New Delhi: It appears that teaching positions are under threat as AI slowly replaces human labor. Artificial intelligence (AI) is increasingly being included in Harvard University’s coding curriculum. In its famous Computer Science 50: Introduction to Computer Science (CS50) course, the university intends to use an AI chatbot with ChatGPT’s capabilities as an instructor.
Professors in the program have proposed that AI Educator be built using OpenAI’s advanced GPT 3.5 or GPT 4 models, demonstrating Harvard’s dedication to using cutting-edge AI technology for educational purposes. Students who have signed up for the program will be expected to use this artificial intelligence technology when it starts in September.
“Our own hope is that, through AI, we can eventually approximate a 1:1 teacher:student ratio for each student in CS50, by providing them with software-based tools that can accelerate their learning, 24/7.” and in a style that works best for them individually,” CS50 professor David Malan told The Harvard Crimson.
Because so many students are using edX and OpenCourseWare online, it has become difficult to provide targeted support to each student’s individual needs. As a result, these facilities will be helpful for both on-campus and off-campus students.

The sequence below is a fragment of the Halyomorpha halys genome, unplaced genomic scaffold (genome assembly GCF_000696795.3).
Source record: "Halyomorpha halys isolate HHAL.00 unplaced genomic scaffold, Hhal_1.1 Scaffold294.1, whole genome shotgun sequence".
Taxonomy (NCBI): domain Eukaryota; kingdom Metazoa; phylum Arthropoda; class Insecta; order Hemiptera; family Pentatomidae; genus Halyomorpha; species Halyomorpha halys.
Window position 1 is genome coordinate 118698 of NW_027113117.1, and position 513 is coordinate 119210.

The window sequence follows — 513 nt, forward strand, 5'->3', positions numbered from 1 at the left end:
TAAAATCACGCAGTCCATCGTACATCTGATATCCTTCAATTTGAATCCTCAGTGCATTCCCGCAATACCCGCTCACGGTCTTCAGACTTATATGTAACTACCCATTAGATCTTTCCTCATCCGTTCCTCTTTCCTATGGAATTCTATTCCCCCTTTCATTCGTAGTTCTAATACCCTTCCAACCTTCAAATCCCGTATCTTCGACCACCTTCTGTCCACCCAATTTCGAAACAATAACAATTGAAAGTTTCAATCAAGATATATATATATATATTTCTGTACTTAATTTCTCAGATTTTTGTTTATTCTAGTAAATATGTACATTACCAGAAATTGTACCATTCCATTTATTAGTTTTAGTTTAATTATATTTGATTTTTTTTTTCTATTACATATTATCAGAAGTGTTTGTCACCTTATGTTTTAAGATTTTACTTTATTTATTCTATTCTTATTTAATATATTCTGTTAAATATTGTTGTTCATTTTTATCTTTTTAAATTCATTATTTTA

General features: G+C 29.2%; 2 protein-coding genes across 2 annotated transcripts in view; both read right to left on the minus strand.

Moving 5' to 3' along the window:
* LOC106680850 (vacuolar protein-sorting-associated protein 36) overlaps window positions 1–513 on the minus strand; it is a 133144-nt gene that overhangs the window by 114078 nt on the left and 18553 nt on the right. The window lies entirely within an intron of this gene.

The launch of AI Chatbot Instructor coincides with the phenomenal growth in popularity of AI solutions. Launched in November 2022, OpenAI’s ChatGPT has rapidly outpaced all other apps in terms of growth rate. The chatbot got an astonishing 100 million active users in just two months. Users were attracted to the chatbot because of its wide range of capabilities, which included writing poetry and essays in addition to generating computer code.
Even Google has acknowledged that there are still problems with the accuracy of this technology and with AI “hallucinations”. The major search engine recently issued a warning to consumers that information provided by its AI-powered bard may not always be accurate.
Professor Malan stresses the importance of critical thinking for students when they are faced with AI-generated content as she is aware of the potential pitfalls. He emphasized that students should use their discretion when analyzing information.
However, he is still excited about the potential of these technologies. He emphasizes the need for instructor and student input in enhancing the skills of AI. Students and faculty will need to actively participate in this process in order to contribute to the ongoing development of this technology.